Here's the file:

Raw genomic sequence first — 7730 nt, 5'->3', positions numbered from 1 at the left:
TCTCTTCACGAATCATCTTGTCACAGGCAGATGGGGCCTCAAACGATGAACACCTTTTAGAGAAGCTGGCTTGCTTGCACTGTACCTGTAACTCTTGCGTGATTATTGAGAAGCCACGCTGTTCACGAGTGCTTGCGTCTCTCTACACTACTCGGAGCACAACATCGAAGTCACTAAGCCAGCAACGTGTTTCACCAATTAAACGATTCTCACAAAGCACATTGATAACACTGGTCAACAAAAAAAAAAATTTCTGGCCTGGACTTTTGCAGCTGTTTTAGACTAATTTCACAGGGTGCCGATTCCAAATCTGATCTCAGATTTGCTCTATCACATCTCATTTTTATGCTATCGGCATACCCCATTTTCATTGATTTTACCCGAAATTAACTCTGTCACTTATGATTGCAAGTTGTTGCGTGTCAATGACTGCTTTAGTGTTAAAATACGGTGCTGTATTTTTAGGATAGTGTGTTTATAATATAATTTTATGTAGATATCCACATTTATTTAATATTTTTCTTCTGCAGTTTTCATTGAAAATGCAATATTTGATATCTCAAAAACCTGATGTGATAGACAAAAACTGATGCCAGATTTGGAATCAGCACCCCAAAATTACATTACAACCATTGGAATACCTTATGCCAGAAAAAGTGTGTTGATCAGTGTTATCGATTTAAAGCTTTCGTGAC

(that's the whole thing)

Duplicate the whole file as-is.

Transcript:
Raw genomic sequence first — 7730 nt, 5'->3', positions numbered from 1 at the left:
TCTCTTCACGAATCATCTTGTCACAGGCAGATGGGGCCTCAAACGATGAACACCTTTTAGAGAAGCTGGCTTGCTTGCACTGTACCTGTAACTCTTGCGTGATTATTGAGAAGCCACGCTGTTCACGAGTGCTTGCGTCTCTCTACACTACTCGGAGCACAACATCGAAGTCACTAAGCCAGCAACGTGTTTCACCAATTAAACGATTCTCACAAAGCACATTGATAACACTGGTCAACAAAAAAAAAAATTTCTGGCCTGGACTTTTGCAGCTGTTTTAGACTAATTTCACAGGGTGCCGATTCCAAATCTGATCTCAGATTTGCTCTATCACATCTCATTTTTATGCTATCGGCATACCCCATTTTCATTGATTTTACCCGAAATTAACTCTGTCACTTATGATTGCAAGTTGTTGCGTGTCAATGACTGCTTTAGTGTTAAAATACGGTGCTGTATTTTTAGGATAGTGTGTTTATAATATAATTTTATGTAGATATCCACATTTATTTAATATTTTTCTTCTGCAGTTTTCATTGAAAATGCAATATTTGATATCTCAAAAACCTGATGTGATAGACAAAAACTGATGCCAGATTTGGAATCAGCACCCCAAAATTACATTACAACCATTGGAATACCTTATGCCAGAAAAAGTGTGTTGATCAGTGTTATCGATTTAAAGCTTTCGTGAC